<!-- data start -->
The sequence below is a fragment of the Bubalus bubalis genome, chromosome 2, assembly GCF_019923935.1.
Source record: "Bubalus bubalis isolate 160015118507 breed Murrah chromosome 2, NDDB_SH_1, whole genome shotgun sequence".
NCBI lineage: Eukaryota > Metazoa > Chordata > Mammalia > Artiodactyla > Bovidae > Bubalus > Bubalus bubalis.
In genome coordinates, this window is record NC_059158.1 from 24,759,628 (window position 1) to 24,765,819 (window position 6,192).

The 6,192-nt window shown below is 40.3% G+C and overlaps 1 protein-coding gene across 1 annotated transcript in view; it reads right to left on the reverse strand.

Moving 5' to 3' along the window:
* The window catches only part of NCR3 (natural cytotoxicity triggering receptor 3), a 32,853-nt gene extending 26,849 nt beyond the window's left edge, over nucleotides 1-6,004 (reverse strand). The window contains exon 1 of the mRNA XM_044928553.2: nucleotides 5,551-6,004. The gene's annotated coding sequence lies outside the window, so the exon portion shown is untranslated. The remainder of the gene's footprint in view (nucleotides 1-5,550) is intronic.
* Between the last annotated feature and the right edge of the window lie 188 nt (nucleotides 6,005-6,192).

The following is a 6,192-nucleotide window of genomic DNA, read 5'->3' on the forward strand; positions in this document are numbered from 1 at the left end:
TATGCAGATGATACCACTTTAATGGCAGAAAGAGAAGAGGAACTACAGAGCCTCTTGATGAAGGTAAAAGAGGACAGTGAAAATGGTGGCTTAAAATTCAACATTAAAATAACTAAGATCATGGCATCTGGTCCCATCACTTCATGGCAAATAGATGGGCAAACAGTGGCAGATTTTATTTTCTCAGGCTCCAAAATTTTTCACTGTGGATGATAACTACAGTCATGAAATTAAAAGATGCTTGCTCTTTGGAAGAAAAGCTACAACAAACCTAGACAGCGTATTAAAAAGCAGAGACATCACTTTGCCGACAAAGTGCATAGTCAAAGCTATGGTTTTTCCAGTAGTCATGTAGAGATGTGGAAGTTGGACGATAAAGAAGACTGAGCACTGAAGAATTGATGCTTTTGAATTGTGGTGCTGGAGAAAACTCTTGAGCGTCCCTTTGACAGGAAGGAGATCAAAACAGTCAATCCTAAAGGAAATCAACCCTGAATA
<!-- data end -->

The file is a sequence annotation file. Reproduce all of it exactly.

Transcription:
The sequence below is a fragment of the Bubalus bubalis genome, chromosome 2, assembly GCF_019923935.1.
Source record: "Bubalus bubalis isolate 160015118507 breed Murrah chromosome 2, NDDB_SH_1, whole genome shotgun sequence".
NCBI lineage: Eukaryota > Metazoa > Chordata > Mammalia > Artiodactyla > Bovidae > Bubalus > Bubalus bubalis.
In genome coordinates, this window is record NC_059158.1 from 24,759,628 (window position 1) to 24,765,819 (window position 6,192).

The 6,192-nt window shown below is 40.3% G+C and overlaps 1 protein-coding gene across 1 annotated transcript in view; it reads right to left on the reverse strand.

Moving 5' to 3' along the window:
* The window catches only part of NCR3 (natural cytotoxicity triggering receptor 3), a 32,853-nt gene extending 26,849 nt beyond the window's left edge, over nucleotides 1-6,004 (reverse strand). The window contains exon 1 of the mRNA XM_044928553.2: nucleotides 5,551-6,004. The gene's annotated coding sequence lies outside the window, so the exon portion shown is untranslated. The remainder of the gene's footprint in view (nucleotides 1-5,550) is intronic.
* Between the last annotated feature and the right edge of the window lie 188 nt (nucleotides 6,005-6,192).

The following is a 6,192-nucleotide window of genomic DNA, read 5'->3' on the forward strand; positions in this document are numbered from 1 at the left end:
TATGCAGATGATACCACTTTAATGGCAGAAAGAGAAGAGGAACTACAGAGCCTCTTGATGAAGGTAAAAGAGGACAGTGAAAATGGTGGCTTAAAATTCAACATTAAAATAACTAAGATCATGGCATCTGGTCCCATCACTTCATGGCAAATAGATGGGCAAACAGTGGCAGATTTTATTTTCTCAGGCTCCAAAATTTTTCACTGTGGATGATAACTACAGTCATGAAATTAAAAGATGCTTGCTCTTTGGAAGAAAAGCTACAACAAACCTAGACAGCGTATTAAAAAGCAGAGACATCACTTTGCCGACAAAGTGCATAGTCAAAGCTATGGTTTTTCCAGTAGTCATGTAGAGATGTGGAAGTTGGACGATAAAGAAGACTGAGCACTGAAGAATTGATGCTTTTGAATTGTGGTGCTGGAGAAAACTCTTGAGCGTCCCTTTGACAGGAAGGAGATCAAAACAGTCAATCCTAAAGGAAATCAACCCTGAATA